Then the king said to the wise men who knew the times””for this was the king’s procedure toward all who were versed in law and judgment, the men next to him being Carshe”²na, Shethar, Adma”²tha, Tarshish, Meres, Marse”²na, and Memu”²can, the seven princes of Persia and Media, who saw the king’s face, and sat first in the kingdom””: “According to the law, what is to be done to Queen Vashti, because she has not performed the command of King Ahasu-e”²rus conveyed by the eunuchs?” Then Memu”²can said in presence of the king and the princes, “Not only to the king has Queen Vashti done wrong, but also to all the princes and all the peoples who are in all the provinces of King Ahasu-e”²rus. For this deed of the queen will be made known to all women, causing them to look with contempt upon their husbands, since they will say, ”˜King Ahasu-e”²rus commanded Queen Vashti to be brought before him, and she did not come.’ This very day the ladies of Persia and Media who have heard of the queen’s behavior will be telling it to all the king’s princes, and there will be contempt and wrath in plenty. If it please the king, let a royal order go forth from him, and let it be written among the laws of the Persians and the Medes so that it may not be altered, that Vashti is to come no more before King Ahasu-e”²rus; and let the king give her royal position to another who is better than she.
Scotland has overwhelmingly rejected independence after a record turnout of voters delivered a clear victory for the No campaign.
Alex Salmond’s separatist campaign was resoundingly defeated, with 55 per cent of Scotland voting to remain in the 307-year-old Union.
None of that makes the religious heritage of Europe sound very appealing. But it is essential to remember that in Europe, with the Reformation, Enlightenment, Emancipation, we’ve moved on. Those of us who still practise a faith ”“ Catholic, Protestant, Muslim or Jew ”“ preserve a sense of sanctity without killing each other over it. Crucially, we’re no longer theocrats: the C of E may tell me adultery is sinful, but the state won’t stone me to death over it. But in moving on too fast, we’ve also lost the religious literacy that tells us why people look to priests and saints for guidance in the first place. There will always be those for whom the post-modern world just seems a bit too fractured, a bit too liberal, frankly, in all its dazzling, confusing choices, a bit too frightening. If we want to keep young Muslims from religious violence, the answer is not secularism, but religious alternatives. The violent history of Christianity shouldn’t be a reason to discredit our religious impulse, but to demonstrate the impossibility of repressing it completely.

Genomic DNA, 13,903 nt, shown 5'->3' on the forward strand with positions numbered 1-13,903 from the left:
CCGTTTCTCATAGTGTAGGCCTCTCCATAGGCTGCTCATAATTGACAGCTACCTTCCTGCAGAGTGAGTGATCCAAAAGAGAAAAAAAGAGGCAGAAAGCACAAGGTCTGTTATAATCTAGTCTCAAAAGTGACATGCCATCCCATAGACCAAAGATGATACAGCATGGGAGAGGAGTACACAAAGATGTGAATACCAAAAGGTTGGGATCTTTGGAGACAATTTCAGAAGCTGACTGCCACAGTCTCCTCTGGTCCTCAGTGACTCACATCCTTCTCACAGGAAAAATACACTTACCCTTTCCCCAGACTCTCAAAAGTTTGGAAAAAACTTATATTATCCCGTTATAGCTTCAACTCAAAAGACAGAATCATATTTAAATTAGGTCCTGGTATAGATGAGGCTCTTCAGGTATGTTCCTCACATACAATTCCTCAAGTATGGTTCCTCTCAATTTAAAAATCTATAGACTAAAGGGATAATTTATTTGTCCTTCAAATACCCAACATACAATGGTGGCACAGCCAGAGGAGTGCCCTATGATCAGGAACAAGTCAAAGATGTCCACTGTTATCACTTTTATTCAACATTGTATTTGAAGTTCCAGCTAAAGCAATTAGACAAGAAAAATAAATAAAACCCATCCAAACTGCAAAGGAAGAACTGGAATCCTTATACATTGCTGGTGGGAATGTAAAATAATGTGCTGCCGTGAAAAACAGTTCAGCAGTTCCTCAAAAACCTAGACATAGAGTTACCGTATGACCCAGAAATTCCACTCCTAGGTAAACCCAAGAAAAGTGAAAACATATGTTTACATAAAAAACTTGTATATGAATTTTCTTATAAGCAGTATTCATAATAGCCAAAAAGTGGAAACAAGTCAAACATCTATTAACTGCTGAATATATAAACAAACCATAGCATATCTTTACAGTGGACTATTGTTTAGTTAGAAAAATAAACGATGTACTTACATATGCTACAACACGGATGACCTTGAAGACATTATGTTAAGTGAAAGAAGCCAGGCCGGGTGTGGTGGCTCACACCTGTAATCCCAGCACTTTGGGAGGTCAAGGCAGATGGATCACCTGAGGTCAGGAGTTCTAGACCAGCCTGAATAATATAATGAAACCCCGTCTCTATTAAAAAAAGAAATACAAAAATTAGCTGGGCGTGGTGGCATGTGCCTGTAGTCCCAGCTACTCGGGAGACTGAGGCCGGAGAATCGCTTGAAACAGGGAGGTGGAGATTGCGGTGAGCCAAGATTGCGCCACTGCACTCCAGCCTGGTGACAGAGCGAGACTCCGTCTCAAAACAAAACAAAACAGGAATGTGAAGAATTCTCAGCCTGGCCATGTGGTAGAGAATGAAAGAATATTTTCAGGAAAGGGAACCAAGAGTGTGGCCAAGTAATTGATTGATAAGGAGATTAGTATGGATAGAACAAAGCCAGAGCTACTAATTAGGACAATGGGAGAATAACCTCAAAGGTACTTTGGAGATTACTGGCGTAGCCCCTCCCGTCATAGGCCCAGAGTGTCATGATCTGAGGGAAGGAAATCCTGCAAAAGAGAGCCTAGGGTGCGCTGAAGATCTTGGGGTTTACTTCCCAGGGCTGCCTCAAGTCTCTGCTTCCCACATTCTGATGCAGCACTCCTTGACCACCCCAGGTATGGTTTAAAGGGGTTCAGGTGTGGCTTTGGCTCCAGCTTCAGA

And to despite the State Department’s best efforts, we can’t build the moral case against Isil simply by pointing out the cruelties it inflicts upon its enemies. As Professor Ian Robertson points out, that’s not how out-group/in-group dynamics work. Religious fanatics have always slaughtered their enemies ”“ and for radical Sunnis, that includes the Shia. Instead, it is the mundane misery of Isil’s ideal state that should horrify the world. Amira Karroum isn’t scared of being beheaded, because she doesn’t think of herself as an infidel. But once the glamour of war is gone, does she really want to live in an eternal shroud, forbidden from leaving the house, denied an education? Do young British men ”“ one of whom notoriously asked “Do the mujahideen play footy and that?” ”“ understand that a state ruled by blasphemy laws is a state where a wise crack at the local cleric could cost you your life? Many states are forged in war ”“ not all of them then ban music, art and history in peace time.
Read it all (emphasis mine).